10 Reasons why VBS is a Place for Men Too

10 Reasons why VBS is a Place for Men Too

Originally Posted by Mike Young June 2007

Guys, this Noble Notes devotional is going to have a little different flavor than what you typically read. I want to tell you about something that many would not consider very manly, Vacation Bible School. We just finished up our annual four-day VBS program at my home church, Parkway Baptist. Ours was a daytime VBS running from 9 AM – 12 Noon, Monday through Thursday. I think many men have seen VBS as a summer church event for women and children. (Honestly, this is the view that many men have of all church activities.) But here’s the real deal.

VBS is a place for men as well.

I’ve been very impressed over the last couple of years with the emphasis that my pastor, Brian Autry, has personally placed on VBS. Last year our pastoral staff each taught the Bible study one day on a rotation schedule. The reasoning was this, “Let’s leverage the evangelical training and expertise of our pastors on this critical opportunity.” Wow! That’s an unusual level of commitment for the senior pastor toward VBS. It gets even better.

Last year was great, but there was no opportunity for the pastoral staff to really develop a relationship with the children during the week. The children saw each of the pastors in a Bible teaching role but only for about 25 minutes each day. So, in order to build on last year’s success, this year each of the upper level classes had a pastor as the lead teacher. So children in grades three through five had a pastor as their primary teacher who stayed with them throughout the day, during Bible study, crafts, snacks, recreation, and missions. Cha Chang!

That’s an even bigger investment of pastoral time in the children’s program.

But wait, there’s more! Although I’m not a pastor, I am involved in full-time ministry and was asked to be the lead teacher for the second graders. (My class size ranged from 35-42 second graders. That’s a lot of 8 year-olds!)

But, you don’t have to be in vocational ministry to make an impact.

A number of other men were involved in various areas. We had men who took vacation time to help with snacks, worship, recreation, missions and logistics. Powerful stuff!

Now, let me tell you why this works and why it’s important:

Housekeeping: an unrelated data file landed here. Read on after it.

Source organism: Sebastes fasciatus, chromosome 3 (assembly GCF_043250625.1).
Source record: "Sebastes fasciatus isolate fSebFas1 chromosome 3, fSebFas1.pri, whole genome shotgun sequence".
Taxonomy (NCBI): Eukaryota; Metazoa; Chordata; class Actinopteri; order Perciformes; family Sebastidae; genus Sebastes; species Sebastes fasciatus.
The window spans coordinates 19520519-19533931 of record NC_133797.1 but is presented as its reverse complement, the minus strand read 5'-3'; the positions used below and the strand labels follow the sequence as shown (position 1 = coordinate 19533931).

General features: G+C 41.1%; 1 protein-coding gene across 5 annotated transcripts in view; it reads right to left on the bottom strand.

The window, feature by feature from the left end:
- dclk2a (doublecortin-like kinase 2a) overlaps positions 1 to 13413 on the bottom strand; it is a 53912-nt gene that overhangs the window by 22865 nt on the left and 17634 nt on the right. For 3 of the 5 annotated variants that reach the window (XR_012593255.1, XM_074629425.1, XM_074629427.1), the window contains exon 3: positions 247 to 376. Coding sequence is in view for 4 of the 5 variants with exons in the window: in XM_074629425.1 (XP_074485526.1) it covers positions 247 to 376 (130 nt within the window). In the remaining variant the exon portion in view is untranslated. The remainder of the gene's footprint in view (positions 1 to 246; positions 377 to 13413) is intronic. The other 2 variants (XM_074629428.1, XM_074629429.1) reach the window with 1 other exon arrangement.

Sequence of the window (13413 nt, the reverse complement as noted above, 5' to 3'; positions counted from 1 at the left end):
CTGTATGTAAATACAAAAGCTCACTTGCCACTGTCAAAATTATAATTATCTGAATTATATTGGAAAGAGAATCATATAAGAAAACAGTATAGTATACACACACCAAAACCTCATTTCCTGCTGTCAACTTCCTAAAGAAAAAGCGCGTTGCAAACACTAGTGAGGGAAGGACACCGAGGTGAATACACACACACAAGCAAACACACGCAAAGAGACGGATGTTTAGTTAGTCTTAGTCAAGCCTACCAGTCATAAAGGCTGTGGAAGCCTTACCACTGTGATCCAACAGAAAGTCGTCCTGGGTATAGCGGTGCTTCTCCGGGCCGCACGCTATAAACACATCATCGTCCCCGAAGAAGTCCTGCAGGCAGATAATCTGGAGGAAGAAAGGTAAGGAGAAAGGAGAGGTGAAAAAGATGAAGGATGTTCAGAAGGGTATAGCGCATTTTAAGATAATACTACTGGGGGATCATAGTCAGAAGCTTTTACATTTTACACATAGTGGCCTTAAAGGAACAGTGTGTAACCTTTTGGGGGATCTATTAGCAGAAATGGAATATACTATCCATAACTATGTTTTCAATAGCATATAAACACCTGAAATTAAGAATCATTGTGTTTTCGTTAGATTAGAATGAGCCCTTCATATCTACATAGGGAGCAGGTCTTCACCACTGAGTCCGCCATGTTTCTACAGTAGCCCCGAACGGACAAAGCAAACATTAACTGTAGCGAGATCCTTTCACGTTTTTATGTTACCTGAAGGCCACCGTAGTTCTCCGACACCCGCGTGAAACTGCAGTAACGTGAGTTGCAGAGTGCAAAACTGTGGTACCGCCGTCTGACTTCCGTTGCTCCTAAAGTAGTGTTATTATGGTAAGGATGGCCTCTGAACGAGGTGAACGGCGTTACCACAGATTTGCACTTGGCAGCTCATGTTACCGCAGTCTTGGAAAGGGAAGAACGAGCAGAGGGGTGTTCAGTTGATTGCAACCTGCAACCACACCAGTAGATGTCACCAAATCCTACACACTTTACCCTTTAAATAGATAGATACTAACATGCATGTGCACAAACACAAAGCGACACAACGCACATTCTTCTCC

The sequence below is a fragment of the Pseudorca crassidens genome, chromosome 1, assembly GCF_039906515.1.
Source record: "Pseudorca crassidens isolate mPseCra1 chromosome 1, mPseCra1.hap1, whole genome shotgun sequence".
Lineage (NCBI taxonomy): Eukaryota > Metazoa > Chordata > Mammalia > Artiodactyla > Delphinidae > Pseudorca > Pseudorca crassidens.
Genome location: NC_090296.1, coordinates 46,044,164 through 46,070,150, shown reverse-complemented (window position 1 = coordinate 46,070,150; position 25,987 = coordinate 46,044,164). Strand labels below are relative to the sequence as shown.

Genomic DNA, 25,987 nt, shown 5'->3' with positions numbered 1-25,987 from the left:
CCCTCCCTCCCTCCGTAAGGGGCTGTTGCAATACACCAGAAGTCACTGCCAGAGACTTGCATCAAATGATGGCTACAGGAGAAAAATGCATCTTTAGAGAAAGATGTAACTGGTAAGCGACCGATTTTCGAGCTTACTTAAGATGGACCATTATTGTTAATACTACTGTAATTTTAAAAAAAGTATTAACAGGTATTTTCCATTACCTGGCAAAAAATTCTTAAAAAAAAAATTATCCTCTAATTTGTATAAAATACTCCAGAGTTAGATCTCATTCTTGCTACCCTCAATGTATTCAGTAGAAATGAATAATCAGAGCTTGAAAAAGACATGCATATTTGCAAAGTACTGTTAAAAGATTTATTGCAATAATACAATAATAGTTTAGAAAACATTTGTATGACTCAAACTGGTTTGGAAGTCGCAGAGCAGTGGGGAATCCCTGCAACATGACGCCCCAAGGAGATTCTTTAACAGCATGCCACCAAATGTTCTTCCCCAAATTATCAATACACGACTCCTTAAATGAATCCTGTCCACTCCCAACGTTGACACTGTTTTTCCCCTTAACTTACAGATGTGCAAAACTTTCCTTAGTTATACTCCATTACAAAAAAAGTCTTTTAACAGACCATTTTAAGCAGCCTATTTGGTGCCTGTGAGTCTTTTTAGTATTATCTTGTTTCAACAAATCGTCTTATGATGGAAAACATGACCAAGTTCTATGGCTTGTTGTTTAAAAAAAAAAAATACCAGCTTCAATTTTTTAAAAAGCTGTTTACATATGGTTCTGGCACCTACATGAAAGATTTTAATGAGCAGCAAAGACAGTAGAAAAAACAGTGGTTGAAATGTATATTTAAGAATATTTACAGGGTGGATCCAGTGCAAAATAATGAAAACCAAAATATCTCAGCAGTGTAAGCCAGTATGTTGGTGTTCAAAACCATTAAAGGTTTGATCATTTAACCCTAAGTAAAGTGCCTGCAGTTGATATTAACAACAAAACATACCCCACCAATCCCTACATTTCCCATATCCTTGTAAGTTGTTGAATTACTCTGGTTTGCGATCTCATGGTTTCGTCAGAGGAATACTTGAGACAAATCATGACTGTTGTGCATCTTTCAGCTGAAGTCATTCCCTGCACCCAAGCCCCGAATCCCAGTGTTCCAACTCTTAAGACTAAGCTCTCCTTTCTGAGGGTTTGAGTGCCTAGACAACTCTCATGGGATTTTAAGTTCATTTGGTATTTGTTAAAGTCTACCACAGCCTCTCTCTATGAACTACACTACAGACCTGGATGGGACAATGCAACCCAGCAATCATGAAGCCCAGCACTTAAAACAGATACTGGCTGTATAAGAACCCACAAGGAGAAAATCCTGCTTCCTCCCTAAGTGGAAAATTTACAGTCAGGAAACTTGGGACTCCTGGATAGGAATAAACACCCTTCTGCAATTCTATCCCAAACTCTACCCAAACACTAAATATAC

1. Children need to see men living out their faith in ministries like VBS.
  2. Most men are little boys in big bodies so playing games and doing some of the silly VBS stuff is natural for us.
  3. Men’s voices, when used appropriately, seem to gather the attention of the little ones quite effectively.
  4. Little boys especially need to see men actively serving in the church.
  5. Little boys seem to be more inclined to push the limits of appropriate behavior with female teachers. They seem less likely to do so with men.
  6. Boys and girls need to have images in their minds of men involved in ministry, not just sitting in pews.
  7. It’s powerful when anyone shares his or her faith but when a man stands in front of a group of children and talks about how walking with Christ helps him be a better husband and father. The impact is great.
  8. More than one of the ladies approached me and said, “I’m glad you’re doing this. I always have a hard time keeping little boys focused.”
  9. The little girls also responded quite positively to the men in the classroom. They seemed to like seeing ‘father figures’ in the teaching role.
  10. Being a big little boy myself, I know how tough it is to be still, so even while we were waiting for various transitions we played active games moving our hands and bodies to pass the time.

Is this system perfect? Certainly not but, everyone benefits! Children get to see and experience men interacting with them and teaching the gospel. The ladies as far as I know were happy to have some men taking the lead in the classrooms and other areas. The men get to experience the wonder and excitement of watching young children respond to the Gospel of Jesus Christ.

Now here’s a challenge for you.

If you are a guy, and there’s any way possible, would you consider helping with VBS at your church?

And/Or share this with your pastor and ask him to consider the significance of setting an example for other men in the church by actively teaching spiritual truth to children through VBS? It’s a worthwhile investment.

Mike Young
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